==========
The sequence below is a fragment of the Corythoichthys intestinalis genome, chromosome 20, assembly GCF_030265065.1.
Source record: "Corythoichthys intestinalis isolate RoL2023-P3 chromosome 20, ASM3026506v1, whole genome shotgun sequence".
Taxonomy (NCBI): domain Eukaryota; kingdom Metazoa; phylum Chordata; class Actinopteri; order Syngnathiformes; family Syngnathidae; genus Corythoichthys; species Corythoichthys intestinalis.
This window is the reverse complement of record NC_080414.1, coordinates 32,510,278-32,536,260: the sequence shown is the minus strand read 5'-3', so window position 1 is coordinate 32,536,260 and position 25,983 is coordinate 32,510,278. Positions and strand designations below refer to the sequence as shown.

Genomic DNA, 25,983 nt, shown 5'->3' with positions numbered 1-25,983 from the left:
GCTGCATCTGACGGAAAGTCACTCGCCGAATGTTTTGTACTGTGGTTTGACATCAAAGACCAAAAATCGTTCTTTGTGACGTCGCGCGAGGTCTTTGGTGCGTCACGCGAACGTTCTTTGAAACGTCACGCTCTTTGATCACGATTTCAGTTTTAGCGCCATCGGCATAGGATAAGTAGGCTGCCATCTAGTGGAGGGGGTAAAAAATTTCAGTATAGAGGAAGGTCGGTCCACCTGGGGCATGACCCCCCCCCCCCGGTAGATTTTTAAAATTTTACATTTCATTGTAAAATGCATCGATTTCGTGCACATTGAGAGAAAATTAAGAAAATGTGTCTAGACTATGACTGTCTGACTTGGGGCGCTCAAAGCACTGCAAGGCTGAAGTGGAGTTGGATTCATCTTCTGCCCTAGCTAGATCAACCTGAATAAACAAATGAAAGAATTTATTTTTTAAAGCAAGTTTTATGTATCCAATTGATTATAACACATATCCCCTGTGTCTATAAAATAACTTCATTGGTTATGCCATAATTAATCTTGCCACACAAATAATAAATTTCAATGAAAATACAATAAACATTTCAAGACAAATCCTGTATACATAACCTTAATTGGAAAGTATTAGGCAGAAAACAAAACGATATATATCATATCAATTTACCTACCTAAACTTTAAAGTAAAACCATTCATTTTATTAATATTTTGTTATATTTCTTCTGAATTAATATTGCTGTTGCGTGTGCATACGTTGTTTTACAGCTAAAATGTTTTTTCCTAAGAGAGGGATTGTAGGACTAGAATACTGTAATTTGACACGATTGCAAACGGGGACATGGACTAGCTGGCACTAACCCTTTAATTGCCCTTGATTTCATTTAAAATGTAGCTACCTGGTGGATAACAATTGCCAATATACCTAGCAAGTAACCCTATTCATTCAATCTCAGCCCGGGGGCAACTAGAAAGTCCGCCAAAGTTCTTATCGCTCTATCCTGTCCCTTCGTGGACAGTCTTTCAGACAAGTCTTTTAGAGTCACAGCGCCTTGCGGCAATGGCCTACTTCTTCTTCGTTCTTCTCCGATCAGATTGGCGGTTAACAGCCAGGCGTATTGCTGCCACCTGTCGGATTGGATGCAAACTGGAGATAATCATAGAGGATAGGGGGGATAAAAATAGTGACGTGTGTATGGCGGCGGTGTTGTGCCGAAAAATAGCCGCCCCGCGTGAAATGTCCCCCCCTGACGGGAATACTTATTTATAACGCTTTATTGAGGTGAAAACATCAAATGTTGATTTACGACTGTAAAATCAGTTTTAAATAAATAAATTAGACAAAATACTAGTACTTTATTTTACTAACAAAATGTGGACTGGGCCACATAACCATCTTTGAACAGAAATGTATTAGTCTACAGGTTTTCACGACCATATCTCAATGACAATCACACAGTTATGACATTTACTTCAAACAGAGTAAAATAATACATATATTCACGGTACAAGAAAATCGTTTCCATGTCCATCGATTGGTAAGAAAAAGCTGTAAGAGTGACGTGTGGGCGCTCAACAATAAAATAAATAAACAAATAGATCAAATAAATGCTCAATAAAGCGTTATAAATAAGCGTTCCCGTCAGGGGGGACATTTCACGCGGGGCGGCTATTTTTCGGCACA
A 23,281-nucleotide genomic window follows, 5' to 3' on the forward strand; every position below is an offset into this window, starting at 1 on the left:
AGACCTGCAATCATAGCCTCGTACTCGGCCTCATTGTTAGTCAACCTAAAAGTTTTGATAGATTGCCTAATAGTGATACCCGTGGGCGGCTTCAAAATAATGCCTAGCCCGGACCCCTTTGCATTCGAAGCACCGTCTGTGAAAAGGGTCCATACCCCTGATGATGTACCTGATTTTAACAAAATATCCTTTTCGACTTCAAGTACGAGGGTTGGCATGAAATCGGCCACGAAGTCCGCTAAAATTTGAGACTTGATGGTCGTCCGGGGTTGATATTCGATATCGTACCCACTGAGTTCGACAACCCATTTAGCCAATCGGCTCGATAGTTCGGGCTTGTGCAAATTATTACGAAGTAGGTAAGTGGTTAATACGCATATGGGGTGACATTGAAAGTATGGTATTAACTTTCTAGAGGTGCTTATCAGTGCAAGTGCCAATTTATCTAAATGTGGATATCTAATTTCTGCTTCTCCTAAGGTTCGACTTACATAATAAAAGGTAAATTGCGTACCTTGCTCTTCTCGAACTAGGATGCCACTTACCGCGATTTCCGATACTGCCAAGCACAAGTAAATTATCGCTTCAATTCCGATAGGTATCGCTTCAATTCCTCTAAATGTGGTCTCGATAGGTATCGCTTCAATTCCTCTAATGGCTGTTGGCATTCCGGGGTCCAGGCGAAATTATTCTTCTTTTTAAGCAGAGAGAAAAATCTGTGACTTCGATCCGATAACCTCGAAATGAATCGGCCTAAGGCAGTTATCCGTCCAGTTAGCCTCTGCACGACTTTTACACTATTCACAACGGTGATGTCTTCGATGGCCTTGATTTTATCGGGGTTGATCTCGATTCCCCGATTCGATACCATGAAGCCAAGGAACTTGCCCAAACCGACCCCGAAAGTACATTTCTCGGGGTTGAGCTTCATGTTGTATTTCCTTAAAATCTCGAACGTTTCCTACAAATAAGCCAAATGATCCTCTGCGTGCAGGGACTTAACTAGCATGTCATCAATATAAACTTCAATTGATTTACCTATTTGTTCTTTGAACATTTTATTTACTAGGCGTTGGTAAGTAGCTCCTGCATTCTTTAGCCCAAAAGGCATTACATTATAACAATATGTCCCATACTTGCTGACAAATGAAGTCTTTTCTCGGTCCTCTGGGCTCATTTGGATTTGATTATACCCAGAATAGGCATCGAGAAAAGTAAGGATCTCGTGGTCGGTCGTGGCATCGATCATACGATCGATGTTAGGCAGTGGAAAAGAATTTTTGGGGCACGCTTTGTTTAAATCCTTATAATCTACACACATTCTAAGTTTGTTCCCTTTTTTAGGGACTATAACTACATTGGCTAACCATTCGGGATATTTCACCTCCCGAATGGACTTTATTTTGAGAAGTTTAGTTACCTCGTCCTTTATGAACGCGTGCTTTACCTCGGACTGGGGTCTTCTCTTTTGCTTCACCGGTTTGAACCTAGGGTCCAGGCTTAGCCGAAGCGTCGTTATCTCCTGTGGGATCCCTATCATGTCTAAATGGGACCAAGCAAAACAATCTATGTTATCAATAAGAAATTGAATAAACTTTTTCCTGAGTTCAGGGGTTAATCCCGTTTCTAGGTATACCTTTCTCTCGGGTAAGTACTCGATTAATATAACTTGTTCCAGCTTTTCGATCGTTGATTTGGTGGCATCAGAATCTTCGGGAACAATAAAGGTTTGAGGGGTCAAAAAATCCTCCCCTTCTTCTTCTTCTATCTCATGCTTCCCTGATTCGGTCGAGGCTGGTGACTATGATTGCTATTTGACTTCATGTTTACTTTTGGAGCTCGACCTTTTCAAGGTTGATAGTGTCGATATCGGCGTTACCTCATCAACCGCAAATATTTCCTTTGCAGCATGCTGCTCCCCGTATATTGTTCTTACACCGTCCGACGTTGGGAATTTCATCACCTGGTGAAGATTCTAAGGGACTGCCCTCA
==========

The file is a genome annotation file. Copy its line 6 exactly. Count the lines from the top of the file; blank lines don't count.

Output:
GCTGCATCTGACGGAAAGTCACTCGCCGAATGTTTTGTACTGTGGTTTGACATCAAAGACCAAAAATCGTTCTTTGTGACGTCGCGCGAGGTCTTTGGTGCGTCACGCGAACGTTCTTTGAAACGTCACGCTCTTTGATCACGATTTCAGTTTTAGCGCCATCGGCATAGGATAAGTAGGCTGCCATCTAGTGGAGGGGGTAAAAAATTTCAGTATAGAGGAAGGTCGGTCCACCTGGGGCATGACCCCCCCCCCCCGGTAGATTTTTAAAATTTTACATTTCATTGTAAAATGCATCGATTTCGTGCACATTGAGAGAAAATTAAGAAAATGTGTCTAGACTATGACTGTCTGACTTGGGGCGCTCAAAGCACTGCAAGGCTGAAGTGGAGTTGGATTCATCTTCTGCCCTAGCTAGATCAACCTGAATAAACAAATGAAAGAATTTATTTTTTAAAGCAAGTTTTATGTATCCAATTGATTATAACACATATCCCCTGTGTCTATAAAATAACTTCATTGGTTATGCCATAATTAATCTTGCCACACAAATAATAAATTTCAATGAAAATACAATAAACATTTCAAGACAAATCCTGTATACATAACCTTAATTGGAAAGTATTAGGCAGAAAACAAAACGATATATATCATATCAATTTACCTACCTAAACTTTAAAGTAAAACCATTCATTTTATTAATATTTTGTTATATTTCTTCTGAATTAATATTGCTGTTGCGTGTGCATACGTTGTTTTACAGCTAAAATGTTTTTTCCTAAGAGAGGGATTGTAGGACTAGAATACTGTAATTTGACACGATTGCAAACGGGGACATGGACTAGCTGGCACTAACCCTTTAATTGCCCTTGATTTCATTTAAAATGTAGCTACCTGGTGGATAACAATTGCCAATATACCTAGCAAGTAACCCTATTCATTCAATCTCAGCCCGGGGGCAACTAGAAAGTCCGCCAAAGTTCTTATCGCTCTATCCTGTCCCTTCGTGGACAGTCTTTCAGACAAGTCTTTTAGAGTCACAGCGCCTTGCGGCAATGGCCTACTTCTTCTTCGTTCTTCTCCGATCAGATTGGCGGTTAACAGCCAGGCGTATTGCTGCCACCTGTCGGATTGGATGCAAACTGGAGATAATCATAGAGGATAGGGGGGATAAAAATAGTGACGTGTGTATGGCGGCGGTGTTGTGCCGAAAAATAGCCGCCCCGCGTGAAATGTCCCCCCCTGACGGGAATACTTATTTATAACGCTTTATTGAGGTGAAAACATCAAATGTTGATTTACGACTGTAAAATCAGTTTTAAATAAATAAATTAGACAAAATACTAGTACTTTATTTTACTAACAAAATGTGGACTGGGCCACATAACCATCTTTGAACAGAAATGTATTAGTCTACAGGTTTTCACGACCATATCTCAATGACAATCACACAGTTATGACATTTACTTCAAACAGAGTAAAATAATACATATATTCACGGTACAAGAAAATCGTTTCCATGTCCATCGATTGGTAAGAAAAAGCTGTAAGAGTGACGTGTGGGCGCTCAACAATAAAATAAATAAACAAATAGATCAAATAAATGCTCAATAAAGCGTTATAAATAAGCGTTCCCGTCAGGGGGGACATTTCACGCGGGGCGGCTATTTTTCGGCACA